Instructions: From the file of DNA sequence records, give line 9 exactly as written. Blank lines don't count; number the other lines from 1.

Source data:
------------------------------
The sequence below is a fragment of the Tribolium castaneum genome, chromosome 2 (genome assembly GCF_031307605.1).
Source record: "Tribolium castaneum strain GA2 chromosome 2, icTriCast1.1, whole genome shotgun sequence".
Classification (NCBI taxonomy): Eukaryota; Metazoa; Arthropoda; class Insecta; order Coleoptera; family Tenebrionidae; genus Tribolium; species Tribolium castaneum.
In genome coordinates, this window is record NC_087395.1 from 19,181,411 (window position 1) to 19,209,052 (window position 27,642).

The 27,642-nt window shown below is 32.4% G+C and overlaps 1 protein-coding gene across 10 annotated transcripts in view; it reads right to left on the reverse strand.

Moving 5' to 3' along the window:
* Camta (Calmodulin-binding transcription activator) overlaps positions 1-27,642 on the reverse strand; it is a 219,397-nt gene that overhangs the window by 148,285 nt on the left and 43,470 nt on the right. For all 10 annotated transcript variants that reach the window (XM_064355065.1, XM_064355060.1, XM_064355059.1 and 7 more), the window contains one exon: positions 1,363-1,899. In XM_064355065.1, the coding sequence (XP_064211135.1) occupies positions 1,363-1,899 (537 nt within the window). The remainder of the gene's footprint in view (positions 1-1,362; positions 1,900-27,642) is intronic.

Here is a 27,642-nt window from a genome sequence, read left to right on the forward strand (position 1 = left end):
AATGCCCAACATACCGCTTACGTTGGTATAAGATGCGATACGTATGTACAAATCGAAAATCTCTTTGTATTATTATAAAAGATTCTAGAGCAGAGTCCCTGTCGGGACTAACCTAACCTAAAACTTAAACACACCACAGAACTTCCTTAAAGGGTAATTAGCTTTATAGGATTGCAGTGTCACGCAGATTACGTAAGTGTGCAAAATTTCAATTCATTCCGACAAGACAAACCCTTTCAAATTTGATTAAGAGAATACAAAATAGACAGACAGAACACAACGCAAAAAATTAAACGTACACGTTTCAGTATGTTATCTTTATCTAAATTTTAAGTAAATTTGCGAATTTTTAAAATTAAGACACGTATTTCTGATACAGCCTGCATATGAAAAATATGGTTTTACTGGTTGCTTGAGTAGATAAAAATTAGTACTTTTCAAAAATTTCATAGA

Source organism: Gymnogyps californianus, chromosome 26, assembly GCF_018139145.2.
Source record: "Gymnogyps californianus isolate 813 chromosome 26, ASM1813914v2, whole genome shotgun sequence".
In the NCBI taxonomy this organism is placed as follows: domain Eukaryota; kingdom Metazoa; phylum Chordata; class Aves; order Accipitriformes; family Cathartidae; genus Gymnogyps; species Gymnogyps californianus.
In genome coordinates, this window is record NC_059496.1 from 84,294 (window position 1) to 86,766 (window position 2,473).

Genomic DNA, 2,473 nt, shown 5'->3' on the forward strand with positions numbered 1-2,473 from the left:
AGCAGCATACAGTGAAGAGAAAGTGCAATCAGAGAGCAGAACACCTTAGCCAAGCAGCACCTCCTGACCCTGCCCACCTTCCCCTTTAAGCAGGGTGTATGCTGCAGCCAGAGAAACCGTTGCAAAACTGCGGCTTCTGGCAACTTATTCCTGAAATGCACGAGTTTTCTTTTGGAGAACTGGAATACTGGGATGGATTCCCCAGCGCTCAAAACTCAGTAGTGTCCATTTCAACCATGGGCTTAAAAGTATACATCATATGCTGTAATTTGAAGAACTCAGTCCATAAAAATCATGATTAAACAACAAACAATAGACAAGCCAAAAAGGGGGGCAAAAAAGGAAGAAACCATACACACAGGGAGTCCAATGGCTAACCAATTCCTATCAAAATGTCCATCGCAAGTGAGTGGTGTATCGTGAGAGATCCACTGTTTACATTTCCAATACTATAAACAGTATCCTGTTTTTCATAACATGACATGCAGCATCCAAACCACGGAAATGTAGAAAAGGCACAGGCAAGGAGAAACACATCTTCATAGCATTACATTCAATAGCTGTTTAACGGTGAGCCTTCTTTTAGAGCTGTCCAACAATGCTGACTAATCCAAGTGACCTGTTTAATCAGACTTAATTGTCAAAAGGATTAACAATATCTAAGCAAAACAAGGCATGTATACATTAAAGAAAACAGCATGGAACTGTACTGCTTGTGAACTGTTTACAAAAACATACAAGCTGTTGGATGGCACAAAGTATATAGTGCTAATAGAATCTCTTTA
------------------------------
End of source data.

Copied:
AATGCCCAACATACCGCTTACGTTGGTATAAGATGCGATACGTATGTACAAATCGAAAATCTCTTTGTATTATTATAAAAGATTCTAGAGCAGAGTCCCTGTCGGGACTAACCTAACCTAAAACTTAAACACACCACAGAACTTCCTTAAAGGGTAATTAGCTTTATAGGATTGCAGTGTCACGCAGATTACGTAAGTGTGCAAAATTTCAATTCATTCCGACAAGACAAACCCTTTCAAATTTGATTAAGAGAATACAAAATAGACAGACAGAACACAACGCAAAAAATTAAACGTACACGTTTCAGTATGTTATCTTTATCTAAATTTTAAGTAAATTTGCGAATTTTTAAAATTAAGACACGTATTTCTGATACAGCCTGCATATGAAAAATATGGTTTTACTGGTTGCTTGAGTAGATAAAAATTAGTACTTTTCAAAAATTTCATAGA